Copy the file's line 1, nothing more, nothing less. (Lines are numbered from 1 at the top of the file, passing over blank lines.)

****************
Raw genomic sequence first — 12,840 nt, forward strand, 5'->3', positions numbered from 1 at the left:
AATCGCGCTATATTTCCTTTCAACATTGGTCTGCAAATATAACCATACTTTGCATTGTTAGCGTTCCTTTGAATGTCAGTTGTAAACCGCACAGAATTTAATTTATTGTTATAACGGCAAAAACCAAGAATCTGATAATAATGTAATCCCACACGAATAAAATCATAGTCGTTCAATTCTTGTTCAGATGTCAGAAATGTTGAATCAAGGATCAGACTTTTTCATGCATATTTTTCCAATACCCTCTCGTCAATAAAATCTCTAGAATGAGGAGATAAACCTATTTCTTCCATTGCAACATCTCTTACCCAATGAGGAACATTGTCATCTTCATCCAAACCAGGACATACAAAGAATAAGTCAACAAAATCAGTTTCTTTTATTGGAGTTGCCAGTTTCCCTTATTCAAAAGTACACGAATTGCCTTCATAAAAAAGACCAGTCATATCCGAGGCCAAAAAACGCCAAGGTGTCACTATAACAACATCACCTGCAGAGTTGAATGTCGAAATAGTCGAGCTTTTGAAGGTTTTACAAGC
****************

Raw genomic sequence first — 12,840 nt, forward strand, 5'->3', positions numbered from 1 at the left: